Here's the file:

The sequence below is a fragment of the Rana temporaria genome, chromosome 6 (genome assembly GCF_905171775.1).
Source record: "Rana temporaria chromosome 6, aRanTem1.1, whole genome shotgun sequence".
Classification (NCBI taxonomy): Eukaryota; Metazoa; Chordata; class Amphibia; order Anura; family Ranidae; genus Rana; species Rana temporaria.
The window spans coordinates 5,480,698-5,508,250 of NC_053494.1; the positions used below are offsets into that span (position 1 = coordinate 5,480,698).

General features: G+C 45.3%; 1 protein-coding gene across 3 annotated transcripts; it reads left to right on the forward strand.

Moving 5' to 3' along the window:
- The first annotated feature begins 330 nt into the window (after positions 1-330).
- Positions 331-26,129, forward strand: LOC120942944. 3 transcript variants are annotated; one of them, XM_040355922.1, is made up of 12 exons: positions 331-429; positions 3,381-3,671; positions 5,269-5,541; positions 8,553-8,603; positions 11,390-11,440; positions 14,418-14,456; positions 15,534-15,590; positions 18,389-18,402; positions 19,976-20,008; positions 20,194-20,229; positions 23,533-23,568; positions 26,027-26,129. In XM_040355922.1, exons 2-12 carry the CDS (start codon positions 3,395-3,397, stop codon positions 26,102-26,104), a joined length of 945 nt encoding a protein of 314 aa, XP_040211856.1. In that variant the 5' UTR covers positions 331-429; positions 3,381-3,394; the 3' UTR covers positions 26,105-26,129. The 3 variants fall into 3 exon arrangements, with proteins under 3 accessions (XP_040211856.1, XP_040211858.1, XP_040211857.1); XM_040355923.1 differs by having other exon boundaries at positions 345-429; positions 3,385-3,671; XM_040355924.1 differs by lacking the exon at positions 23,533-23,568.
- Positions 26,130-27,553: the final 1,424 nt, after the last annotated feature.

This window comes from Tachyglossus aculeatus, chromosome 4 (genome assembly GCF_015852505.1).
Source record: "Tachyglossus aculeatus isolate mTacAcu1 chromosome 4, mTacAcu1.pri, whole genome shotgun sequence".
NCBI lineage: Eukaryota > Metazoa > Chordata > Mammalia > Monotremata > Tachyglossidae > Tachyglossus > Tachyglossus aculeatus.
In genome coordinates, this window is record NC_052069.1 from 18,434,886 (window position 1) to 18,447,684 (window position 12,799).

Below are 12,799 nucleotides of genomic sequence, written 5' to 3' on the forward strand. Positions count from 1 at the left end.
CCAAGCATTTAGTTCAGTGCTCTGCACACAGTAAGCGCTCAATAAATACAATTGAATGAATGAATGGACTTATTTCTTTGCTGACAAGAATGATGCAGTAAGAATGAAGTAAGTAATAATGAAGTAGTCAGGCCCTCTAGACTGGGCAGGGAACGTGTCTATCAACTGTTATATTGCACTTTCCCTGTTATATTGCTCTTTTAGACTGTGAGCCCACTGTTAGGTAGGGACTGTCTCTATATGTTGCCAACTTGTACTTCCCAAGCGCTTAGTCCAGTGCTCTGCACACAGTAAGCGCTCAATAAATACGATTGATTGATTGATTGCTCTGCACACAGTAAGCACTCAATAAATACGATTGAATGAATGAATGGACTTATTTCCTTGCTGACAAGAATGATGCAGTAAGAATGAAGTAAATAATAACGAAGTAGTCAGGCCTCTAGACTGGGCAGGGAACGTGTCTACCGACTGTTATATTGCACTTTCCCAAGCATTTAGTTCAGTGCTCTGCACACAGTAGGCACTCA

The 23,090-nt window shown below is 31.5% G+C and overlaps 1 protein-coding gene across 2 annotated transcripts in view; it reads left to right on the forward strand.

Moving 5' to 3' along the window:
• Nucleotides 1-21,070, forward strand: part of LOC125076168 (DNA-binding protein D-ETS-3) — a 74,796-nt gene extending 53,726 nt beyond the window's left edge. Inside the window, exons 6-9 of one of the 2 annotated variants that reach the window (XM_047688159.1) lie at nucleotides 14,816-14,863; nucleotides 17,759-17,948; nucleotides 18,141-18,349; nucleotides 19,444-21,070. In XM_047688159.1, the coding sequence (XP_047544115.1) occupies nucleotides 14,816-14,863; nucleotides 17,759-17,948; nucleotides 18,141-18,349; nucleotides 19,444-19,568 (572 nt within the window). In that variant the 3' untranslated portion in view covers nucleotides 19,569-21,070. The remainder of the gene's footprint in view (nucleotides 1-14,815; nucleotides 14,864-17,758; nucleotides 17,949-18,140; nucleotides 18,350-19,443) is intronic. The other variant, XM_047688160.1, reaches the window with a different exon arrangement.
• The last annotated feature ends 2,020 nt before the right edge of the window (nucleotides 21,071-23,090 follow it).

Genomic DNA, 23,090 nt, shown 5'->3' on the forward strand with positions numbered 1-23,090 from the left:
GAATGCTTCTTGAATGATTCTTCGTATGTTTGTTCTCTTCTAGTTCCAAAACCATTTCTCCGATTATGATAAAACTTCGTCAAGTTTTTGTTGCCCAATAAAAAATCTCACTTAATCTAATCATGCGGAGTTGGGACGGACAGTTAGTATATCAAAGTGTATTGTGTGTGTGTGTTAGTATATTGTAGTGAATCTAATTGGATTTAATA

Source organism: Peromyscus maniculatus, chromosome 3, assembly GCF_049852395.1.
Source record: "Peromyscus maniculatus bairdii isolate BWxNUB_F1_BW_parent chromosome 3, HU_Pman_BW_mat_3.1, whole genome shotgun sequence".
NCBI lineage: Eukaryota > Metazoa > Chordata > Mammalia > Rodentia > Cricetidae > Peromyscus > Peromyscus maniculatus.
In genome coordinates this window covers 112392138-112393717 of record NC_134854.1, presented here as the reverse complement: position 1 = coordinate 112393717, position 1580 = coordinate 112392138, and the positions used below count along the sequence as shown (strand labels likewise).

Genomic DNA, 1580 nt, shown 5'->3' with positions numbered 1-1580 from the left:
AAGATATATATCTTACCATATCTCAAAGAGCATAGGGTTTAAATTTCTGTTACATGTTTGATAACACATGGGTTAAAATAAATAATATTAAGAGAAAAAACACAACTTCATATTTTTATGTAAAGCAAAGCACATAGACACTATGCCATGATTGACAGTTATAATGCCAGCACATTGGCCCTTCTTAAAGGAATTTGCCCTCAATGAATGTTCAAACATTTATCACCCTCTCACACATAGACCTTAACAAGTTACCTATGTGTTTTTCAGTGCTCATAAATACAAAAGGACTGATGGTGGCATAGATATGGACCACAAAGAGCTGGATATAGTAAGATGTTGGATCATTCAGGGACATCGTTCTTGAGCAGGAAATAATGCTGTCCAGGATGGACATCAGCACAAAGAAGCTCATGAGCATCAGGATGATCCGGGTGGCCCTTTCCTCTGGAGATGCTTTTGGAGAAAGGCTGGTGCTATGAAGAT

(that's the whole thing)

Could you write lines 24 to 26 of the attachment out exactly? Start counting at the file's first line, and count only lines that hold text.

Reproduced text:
NCBI lineage: Eukaryota > Metazoa > Chordata > Mammalia > Rodentia > Cricetidae > Peromyscus > Peromyscus maniculatus.
In genome coordinates this window covers 112392138-112393717 of record NC_134854.1, presented here as the reverse complement: position 1 = coordinate 112393717, position 1580 = coordinate 112392138, and the positions used below count along the sequence as shown (strand labels likewise).

Genomic DNA, 1580 nt, shown 5'->3' with positions numbered 1-1580 from the left: